Addressing intersectional stigma and discrimination is essential to ending the HIV epidemicCategories: Carmen Logie, Faculty, Research
In June 2022, the American Journal of Public Health published a special issue titled Addressing Intersectional Stigma and Discrimination to improve HIV-Related Outcomes.
The issue was co-edited by Carmen Logie, an associate professor at the Factor-Inwentash Faculty of Social Work, alongside George Ayala, from the Alameda County Public Health Department in Calafornia; Lisa Bowleg, a professor from the department of psychological & Brain Sciences at the Columbian College of Arts & Sciences; and Sannisha Dale, an associate professor in the Department of Psychology at the University of Miami.
The open access publication will be celebrated in July with an official launch as part of AIDS 2022, the world’s largest conference on HIV and AIDS, which takes place this year from July 29 – August 2. A satellite session on the special issue and the topic of HIV-related intersectional stigma and discrimination will be held on Sunday, July 31.
Building on research on HIV and stigma conducted over the past 35 years, the research, theory and community insights provided in the special issue aim to inspire actions to reduce the intersectional stigma and discrimination that pose critical barriers to HIV services and drive HIV inequities. Intersectional stigma provides a lens to examine how multiple disadvantages come together to create systematic differences in HIV testing, prevention, treatment, and care.
“Ending the HIV epidemic will not be possible without addressing how intersectional stigma prevents people from accessing programs and tools to support their health and the health of their communities,” said Logie. “But building understanding is not enough, we must also work apply this knowledge to the development and testing of new interventions for and with people affected by HIV. This is at the core of my research and work, and it has been invigorating to collaborate with other experts in this field.”
Articles included in the special issue cover topics including the essential role that resistance to oppression and resilience within communities plays in responses to HIV; the strengths and weaknesses of the way that past research has approached intersectional stigma; the value of supporting collective action and giving power to community voices; advances in HIV-related intersectional stigma and discrimination research, measures, interventions — and more.
The special issue was sponsored by the National Institutes of Health (NIH) Office of AIDS Research (OAR) and the National Institute of Mental Health (NIMH) with particular leadership, support and contributions by Paul Gaist and Amber Wilson of the NIH OAR and by Gregory Greenwood of the NIMH. They are among those at the NIH who have been championing HIV stigma and intersectional stigma as research priorities.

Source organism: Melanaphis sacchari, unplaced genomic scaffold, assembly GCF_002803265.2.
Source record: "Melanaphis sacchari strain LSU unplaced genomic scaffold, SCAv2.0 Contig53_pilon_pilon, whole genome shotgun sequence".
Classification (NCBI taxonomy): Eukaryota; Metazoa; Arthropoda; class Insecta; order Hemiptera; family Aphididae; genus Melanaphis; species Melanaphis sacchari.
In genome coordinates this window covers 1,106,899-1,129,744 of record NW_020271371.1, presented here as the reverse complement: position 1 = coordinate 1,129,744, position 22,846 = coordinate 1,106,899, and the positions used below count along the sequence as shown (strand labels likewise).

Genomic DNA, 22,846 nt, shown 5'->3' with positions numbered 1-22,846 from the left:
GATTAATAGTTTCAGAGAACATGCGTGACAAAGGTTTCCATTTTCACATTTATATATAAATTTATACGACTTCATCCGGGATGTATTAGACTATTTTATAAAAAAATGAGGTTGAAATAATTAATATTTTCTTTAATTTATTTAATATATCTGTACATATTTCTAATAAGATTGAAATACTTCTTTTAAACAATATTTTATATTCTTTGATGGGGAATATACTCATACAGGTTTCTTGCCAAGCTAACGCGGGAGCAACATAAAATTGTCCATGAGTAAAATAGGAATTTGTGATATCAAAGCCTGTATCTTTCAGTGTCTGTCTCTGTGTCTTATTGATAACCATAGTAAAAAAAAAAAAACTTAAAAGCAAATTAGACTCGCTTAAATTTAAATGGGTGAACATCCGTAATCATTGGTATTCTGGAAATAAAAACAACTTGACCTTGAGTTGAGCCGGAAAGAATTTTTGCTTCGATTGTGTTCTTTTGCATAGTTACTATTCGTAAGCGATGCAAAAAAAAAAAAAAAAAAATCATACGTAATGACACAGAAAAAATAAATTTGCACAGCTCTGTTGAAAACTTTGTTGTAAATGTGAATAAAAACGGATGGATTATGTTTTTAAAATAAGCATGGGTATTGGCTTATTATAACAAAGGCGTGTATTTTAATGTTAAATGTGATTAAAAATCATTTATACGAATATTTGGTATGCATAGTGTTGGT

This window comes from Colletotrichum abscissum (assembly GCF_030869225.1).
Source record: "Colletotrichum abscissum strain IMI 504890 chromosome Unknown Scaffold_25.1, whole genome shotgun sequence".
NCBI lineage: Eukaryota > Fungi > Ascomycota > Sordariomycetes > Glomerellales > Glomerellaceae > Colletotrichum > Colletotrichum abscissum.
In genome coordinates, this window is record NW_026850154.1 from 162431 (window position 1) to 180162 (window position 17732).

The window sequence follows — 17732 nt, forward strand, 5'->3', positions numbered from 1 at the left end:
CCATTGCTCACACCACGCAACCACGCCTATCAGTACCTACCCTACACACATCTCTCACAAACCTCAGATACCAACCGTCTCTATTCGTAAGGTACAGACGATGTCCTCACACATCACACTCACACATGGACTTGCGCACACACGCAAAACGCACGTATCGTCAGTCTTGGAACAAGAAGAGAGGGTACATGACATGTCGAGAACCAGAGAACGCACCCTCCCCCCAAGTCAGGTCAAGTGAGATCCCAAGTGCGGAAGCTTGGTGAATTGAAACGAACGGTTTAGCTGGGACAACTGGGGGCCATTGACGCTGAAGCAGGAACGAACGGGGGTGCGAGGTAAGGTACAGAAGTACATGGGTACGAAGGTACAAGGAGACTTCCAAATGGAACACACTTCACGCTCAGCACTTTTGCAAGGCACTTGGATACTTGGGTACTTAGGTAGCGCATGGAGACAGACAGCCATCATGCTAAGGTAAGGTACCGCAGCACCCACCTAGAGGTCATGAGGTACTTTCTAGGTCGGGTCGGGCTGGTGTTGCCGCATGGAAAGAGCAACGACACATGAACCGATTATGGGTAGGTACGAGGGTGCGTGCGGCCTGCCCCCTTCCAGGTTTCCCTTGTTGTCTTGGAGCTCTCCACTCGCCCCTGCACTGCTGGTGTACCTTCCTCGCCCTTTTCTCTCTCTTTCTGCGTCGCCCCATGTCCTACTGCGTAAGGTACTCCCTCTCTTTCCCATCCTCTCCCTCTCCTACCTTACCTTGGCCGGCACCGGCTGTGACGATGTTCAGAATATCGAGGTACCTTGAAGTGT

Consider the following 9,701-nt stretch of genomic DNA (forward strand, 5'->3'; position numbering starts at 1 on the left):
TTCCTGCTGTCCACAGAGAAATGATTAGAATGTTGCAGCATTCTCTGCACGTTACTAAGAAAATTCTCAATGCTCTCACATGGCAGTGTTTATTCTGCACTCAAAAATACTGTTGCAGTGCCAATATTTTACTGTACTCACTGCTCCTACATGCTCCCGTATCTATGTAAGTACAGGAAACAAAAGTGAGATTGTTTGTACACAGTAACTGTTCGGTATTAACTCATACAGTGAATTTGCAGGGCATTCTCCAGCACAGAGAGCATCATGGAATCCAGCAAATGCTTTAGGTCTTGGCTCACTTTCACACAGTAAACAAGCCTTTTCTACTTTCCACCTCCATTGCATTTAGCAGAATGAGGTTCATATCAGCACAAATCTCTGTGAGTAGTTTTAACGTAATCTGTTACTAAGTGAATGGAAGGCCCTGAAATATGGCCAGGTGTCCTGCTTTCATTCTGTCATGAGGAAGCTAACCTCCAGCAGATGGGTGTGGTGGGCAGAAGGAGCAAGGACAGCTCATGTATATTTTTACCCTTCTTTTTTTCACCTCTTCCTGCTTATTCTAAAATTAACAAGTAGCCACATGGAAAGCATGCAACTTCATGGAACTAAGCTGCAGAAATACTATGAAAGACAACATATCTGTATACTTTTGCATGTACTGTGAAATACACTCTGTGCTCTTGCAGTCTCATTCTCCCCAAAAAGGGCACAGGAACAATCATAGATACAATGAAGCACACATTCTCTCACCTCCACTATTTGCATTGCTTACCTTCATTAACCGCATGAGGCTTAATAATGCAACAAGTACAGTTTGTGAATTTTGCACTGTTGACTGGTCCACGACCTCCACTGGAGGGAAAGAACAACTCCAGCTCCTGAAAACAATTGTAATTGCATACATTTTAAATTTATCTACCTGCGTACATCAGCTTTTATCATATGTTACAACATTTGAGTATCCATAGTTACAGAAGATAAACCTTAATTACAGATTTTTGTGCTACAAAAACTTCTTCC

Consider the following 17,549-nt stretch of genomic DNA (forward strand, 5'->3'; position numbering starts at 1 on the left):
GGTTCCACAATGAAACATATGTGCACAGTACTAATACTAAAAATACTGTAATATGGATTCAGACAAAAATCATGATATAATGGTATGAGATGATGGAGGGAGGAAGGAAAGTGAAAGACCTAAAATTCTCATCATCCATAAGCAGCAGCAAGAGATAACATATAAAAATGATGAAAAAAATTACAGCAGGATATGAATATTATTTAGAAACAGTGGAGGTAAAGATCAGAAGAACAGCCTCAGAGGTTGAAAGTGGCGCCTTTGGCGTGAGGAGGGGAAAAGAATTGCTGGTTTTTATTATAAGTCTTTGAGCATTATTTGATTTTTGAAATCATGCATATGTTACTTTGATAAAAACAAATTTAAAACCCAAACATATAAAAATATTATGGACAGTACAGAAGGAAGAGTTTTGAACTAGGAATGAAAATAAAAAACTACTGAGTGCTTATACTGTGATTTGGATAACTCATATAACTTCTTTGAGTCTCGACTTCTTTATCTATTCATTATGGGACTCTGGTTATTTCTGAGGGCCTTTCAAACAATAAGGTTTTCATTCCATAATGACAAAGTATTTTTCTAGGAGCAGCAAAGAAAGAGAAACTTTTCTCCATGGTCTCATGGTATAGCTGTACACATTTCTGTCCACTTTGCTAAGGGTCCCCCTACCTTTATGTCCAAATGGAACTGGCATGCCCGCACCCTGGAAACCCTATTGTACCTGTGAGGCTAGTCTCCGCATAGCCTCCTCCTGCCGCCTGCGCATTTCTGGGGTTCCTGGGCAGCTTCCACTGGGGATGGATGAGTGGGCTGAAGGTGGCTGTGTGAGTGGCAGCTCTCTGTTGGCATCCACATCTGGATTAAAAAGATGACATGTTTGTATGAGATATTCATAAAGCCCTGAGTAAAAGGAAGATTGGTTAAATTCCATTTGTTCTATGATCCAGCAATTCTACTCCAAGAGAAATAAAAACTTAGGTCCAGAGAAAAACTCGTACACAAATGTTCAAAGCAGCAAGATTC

“While there is a recognition that HIV-related stigma intersects with multiple aspects of life, social identity, and societal positions, our understanding of intersectionality within the context of HIV is still limited,” said Gaist, senior science advisor and health scientist at the NIH OAR and co-author of an article in the special issue.
“I hope this special issue will encourage researchers, practitioners, and policymakers to more fully consider the implications of the intersectional stigma for people living with and most affected by HIV,” said Greenwood, branch chief at the NIMH Division of AIDS Research and special issue co-author.
In addition to her role at FIFSW, Logie is the Canada Research Chair in Global Health Equity and Social Justice with Marginalized Populations, an Adjunct Scientist at Women’s College Research Institute, an Adjunct Professor at the United Nations University Institute for Water, Environment & Health, and a Research Scientist at the Centre for Gender & Sexual Health Equity. She is Deputy Editor at the Journal of the International AIDS Society and on the editorial boards for Social Science & Medicine Mental Health and PLOS Global Health. In 2020, Logie launched the Everybody Hates Me: Let’s Talk About Stigma podcast hosting guest stigma experts from across the world, with 13.1k downloads as of August 2021, found everywhere that podcasts are found.
- Carmen Logie promotes arts-based methods for illuminating gender in community-based research
- Carmen Logie is using data science to rethink water practices and equity in India through a collaborative, cross-disciplinary project funded by U of T’s Data Sciences Institute
- Carmen Logie is creating the first known virtual reality intervention aimed at improving the mental health of urban refugees and displaced youth
- Carmen Logie is named co-chair of the 31st Annual Canadian Conference on HIV/AIDS Research
- Carmen Logie receives federal funding for research on arts-based-approaches to building resilience and preparedness amid the pandemic